JumpStart: Escape from Adventure Island Game Poster Image

JumpStart: Escape from Adventure Island



Math, reading, and action in one colorful package.

What parents need to know

Positive messages

Knowledge and brain power are used to complete tasks. This is an educational game where smarts are constantly rewarded.

Positive role models

There aren't many characters in the game, but there's absolutely nothing objectionable about the ones that are in there. And the player's character is a hard-working, determined, smart kid.

Ease of play

Each lesson-based mini game has three curriculum levels to choose from, and three game-playing skill levels to choose from on top of that. All those possible permutations make it easy for a child to tailor the game to match both their education and game-playing skill levels.

Violence & scariness

The game's only villains are little hairball creatures called Punk Punks. In some of the mini games, players can jump on and flatten the Punk Punks or roll into them with a giant ball. Defeated Punk Punks disappear in a quick puff of smoke.

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Parents Need to Know

Parents need to know that this educational game makes its lessons not only fun, but enticing, by layering them into action-based, cartoon-inspired gameplay. Not all of the mini-games are purely curriculum-based -- some are more reminiscent of what you'd find in a mainstream, just-for-fun video game; but the inclusion of those un-school-like levels only serves to keep kids interested in the game as a whole. The educational games are geared at 5- to 9-year-olds.

Kids say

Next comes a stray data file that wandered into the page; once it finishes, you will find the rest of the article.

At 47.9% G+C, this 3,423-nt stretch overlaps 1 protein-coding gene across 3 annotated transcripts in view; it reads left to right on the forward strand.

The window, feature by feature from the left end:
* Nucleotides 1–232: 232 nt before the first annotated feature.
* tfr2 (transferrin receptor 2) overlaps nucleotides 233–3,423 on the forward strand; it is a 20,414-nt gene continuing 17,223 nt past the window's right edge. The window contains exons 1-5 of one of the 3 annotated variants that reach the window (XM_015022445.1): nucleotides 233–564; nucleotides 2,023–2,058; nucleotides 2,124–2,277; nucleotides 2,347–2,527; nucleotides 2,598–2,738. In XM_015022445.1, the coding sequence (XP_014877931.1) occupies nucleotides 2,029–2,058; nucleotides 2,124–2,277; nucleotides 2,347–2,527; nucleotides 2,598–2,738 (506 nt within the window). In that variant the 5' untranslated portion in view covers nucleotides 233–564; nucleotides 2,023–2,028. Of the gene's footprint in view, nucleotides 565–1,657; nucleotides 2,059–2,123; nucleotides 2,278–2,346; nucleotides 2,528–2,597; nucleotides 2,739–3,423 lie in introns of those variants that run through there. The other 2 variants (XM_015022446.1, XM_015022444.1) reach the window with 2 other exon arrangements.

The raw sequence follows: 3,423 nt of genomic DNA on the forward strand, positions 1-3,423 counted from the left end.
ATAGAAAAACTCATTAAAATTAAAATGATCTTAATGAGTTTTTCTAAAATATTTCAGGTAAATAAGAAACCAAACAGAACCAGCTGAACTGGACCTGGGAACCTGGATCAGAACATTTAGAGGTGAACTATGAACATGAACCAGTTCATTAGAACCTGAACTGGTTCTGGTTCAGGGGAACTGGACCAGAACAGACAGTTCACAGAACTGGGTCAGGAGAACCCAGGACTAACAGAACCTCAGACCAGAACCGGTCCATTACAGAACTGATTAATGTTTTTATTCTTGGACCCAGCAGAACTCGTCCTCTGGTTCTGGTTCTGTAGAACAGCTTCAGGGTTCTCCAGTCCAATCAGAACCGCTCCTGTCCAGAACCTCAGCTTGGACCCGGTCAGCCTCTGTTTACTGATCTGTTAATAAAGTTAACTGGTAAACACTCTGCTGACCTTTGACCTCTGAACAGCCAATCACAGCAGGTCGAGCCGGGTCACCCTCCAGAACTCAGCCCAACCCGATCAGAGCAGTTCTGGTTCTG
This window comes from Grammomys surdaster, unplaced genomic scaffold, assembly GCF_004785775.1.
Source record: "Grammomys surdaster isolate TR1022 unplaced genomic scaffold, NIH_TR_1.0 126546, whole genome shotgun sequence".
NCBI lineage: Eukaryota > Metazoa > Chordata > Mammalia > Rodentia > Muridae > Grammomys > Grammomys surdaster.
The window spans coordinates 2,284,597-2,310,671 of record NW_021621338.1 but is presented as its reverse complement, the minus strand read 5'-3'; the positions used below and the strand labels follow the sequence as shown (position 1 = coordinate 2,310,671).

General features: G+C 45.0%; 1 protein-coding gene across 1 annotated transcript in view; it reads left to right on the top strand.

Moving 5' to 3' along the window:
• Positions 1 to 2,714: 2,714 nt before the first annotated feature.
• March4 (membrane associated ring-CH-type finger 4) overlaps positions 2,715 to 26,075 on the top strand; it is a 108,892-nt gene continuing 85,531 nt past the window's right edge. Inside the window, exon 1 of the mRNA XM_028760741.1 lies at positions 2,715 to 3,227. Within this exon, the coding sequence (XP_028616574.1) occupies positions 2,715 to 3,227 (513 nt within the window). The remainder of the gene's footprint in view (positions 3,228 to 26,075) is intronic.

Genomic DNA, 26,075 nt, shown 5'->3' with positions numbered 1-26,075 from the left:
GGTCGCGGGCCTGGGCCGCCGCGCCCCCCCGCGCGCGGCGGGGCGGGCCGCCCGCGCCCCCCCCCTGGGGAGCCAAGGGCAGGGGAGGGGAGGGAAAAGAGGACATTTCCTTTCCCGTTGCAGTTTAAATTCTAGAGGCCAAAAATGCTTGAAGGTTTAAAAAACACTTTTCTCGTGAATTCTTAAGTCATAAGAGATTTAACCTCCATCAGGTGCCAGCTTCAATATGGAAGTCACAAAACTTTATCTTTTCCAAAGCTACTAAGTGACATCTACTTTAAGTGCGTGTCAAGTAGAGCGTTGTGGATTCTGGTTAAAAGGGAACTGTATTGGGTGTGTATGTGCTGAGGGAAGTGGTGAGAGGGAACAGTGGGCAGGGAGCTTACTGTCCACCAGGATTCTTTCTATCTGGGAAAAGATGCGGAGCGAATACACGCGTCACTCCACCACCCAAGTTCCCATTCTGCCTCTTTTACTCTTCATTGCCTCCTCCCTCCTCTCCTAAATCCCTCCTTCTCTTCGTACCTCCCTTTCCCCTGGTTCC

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What's it about?

In JUMPSTART: ESCAPE FROM ADVENTURE ISLAND, your dirigible-type airship crash lands on a whimsical, fantasy island, and you must play mini-games to earn sand dollars and buy enough helium tanks to get your zeppelin back up in the air. A few of the mini-games are mere dexterity challenges (rolling an egg into a nest, hopping onto platforms, and avoiding meanie creatures), but most are outwardly educational, based on math and reading curricula for five- to nine-year-olds. Players may need to ride a manta ray through gates marked with the right answers to math problems or roll in a giant hamster ball through banners marked with correctly-spelled words. Another mini game involves choosing clothes for a fashion show, where scores are based on how well the chosen outfit matches the requested criteria (such as \"striped cold-weather outfit\").

Is it any good?


The educational value of JumpStart: Escape from Adventure Island is clear from the first few moments of the game. And the lessons are incorporated very nicely into action-based game formats. Beyond all the learning, though, the game is also fun. It has a colorful look and playful design that should be appealing to kids across the entire five-to-nine age spectrum. And smartly, there's a lot here that is not purely educational -- including the ability to build up a wardrobe and continually swap costumes, and a customizable treehouse -- which goes a long way toward making sure the game doesn't feel like a school assignment.